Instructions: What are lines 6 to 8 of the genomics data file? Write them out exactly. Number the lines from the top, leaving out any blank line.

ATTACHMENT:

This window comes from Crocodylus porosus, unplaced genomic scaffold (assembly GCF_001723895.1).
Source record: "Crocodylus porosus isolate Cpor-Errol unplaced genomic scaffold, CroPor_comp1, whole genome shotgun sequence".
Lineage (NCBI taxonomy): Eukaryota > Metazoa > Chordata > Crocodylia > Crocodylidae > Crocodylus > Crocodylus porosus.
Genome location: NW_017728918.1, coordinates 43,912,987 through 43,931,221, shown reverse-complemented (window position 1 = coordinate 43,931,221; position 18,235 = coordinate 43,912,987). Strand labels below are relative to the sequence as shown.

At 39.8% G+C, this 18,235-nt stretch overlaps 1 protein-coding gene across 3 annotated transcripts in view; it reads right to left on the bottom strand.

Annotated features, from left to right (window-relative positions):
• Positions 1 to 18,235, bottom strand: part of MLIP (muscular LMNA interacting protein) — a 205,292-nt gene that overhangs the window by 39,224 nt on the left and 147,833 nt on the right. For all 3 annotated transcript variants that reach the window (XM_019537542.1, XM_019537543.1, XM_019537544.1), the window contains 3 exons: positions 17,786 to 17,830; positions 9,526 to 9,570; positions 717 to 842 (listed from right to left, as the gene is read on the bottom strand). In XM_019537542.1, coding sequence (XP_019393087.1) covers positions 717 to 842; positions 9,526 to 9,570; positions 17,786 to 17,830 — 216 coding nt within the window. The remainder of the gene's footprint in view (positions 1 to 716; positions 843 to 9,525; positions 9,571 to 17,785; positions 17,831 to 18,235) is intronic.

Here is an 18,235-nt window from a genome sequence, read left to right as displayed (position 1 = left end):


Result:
Annotated features, from left to right (window-relative positions):
• Positions 1 to 18,235, bottom strand: part of MLIP (muscular LMNA interacting protein) — a 205,292-nt gene that overhangs the window by 39,224 nt on the left and 147,833 nt on the right. For all 3 annotated transcript variants that reach the window (XM_019537542.1, XM_019537543.1, XM_019537544.1), the window contains 3 exons: positions 17,786 to 17,830; positions 9,526 to 9,570; positions 717 to 842 (listed from right to left, as the gene is read on the bottom strand). In XM_019537542.1, coding sequence (XP_019393087.1) covers positions 717 to 842; positions 9,526 to 9,570; positions 17,786 to 17,830 — 216 coding nt within the window. The remainder of the gene's footprint in view (positions 1 to 716; positions 843 to 9,525; positions 9,571 to 17,785; positions 17,831 to 18,235) is intronic.

Here is an 18,235-nt window from a genome sequence, read left to right as displayed (position 1 = left end):